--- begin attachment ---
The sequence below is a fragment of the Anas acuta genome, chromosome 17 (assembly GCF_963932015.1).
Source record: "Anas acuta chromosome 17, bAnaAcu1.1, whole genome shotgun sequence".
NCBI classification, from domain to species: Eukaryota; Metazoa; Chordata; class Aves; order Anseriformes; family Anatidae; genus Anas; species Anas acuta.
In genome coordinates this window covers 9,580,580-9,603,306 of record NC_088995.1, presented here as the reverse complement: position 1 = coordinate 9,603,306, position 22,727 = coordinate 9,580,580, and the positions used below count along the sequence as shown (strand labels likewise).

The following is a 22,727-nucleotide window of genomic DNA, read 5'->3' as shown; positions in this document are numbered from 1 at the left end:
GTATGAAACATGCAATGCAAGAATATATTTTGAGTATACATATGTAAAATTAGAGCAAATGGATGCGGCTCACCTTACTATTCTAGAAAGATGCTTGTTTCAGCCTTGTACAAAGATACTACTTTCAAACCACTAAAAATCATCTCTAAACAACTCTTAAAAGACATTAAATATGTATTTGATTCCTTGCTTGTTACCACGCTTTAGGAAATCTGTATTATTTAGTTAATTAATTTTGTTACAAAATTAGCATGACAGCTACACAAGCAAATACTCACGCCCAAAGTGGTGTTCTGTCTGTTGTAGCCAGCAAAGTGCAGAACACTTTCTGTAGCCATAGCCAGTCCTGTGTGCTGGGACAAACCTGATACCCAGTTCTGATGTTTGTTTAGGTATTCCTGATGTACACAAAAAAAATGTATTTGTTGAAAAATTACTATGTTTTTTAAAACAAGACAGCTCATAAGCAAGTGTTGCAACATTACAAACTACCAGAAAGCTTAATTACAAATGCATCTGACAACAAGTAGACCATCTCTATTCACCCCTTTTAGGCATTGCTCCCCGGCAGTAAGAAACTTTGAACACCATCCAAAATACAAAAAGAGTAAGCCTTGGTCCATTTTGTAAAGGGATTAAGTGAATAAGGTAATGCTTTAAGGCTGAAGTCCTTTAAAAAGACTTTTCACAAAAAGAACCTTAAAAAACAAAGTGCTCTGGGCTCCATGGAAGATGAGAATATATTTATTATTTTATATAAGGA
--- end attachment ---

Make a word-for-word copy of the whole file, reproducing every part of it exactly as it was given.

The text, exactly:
The sequence below is a fragment of the Anas acuta genome, chromosome 17 (assembly GCF_963932015.1).
Source record: "Anas acuta chromosome 17, bAnaAcu1.1, whole genome shotgun sequence".
NCBI classification, from domain to species: Eukaryota; Metazoa; Chordata; class Aves; order Anseriformes; family Anatidae; genus Anas; species Anas acuta.
In genome coordinates this window covers 9,580,580-9,603,306 of record NC_088995.1, presented here as the reverse complement: position 1 = coordinate 9,603,306, position 22,727 = coordinate 9,580,580, and the positions used below count along the sequence as shown (strand labels likewise).

The following is a 22,727-nucleotide window of genomic DNA, read 5'->3' as shown; positions in this document are numbered from 1 at the left end:
GTATGAAACATGCAATGCAAGAATATATTTTGAGTATACATATGTAAAATTAGAGCAAATGGATGCGGCTCACCTTACTATTCTAGAAAGATGCTTGTTTCAGCCTTGTACAAAGATACTACTTTCAAACCACTAAAAATCATCTCTAAACAACTCTTAAAAGACATTAAATATGTATTTGATTCCTTGCTTGTTACCACGCTTTAGGAAATCTGTATTATTTAGTTAATTAATTTTGTTACAAAATTAGCATGACAGCTACACAAGCAAATACTCACGCCCAAAGTGGTGTTCTGTCTGTTGTAGCCAGCAAAGTGCAGAACACTTTCTGTAGCCATAGCCAGTCCTGTGTGCTGGGACAAACCTGATACCCAGTTCTGATGTTTGTTTAGGTATTCCTGATGTACACAAAAAAAATGTATTTGTTGAAAAATTACTATGTTTTTTAAAACAAGACAGCTCATAAGCAAGTGTTGCAACATTACAAACTACCAGAAAGCTTAATTACAAATGCATCTGACAACAAGTAGACCATCTCTATTCACCCCTTTTAGGCATTGCTCCCCGGCAGTAAGAAACTTTGAACACCATCCAAAATACAAAAAGAGTAAGCCTTGGTCCATTTTGTAAAGGGATTAAGTGAATAAGGTAATGCTTTAAGGCTGAAGTCCTTTAAAAAGACTTTTCACAAAAAGAACCTTAAAAAACAAAGTGCTCTGGGCTCCATGGAAGATGAGAATATATTTATTATTTTATATAAGGA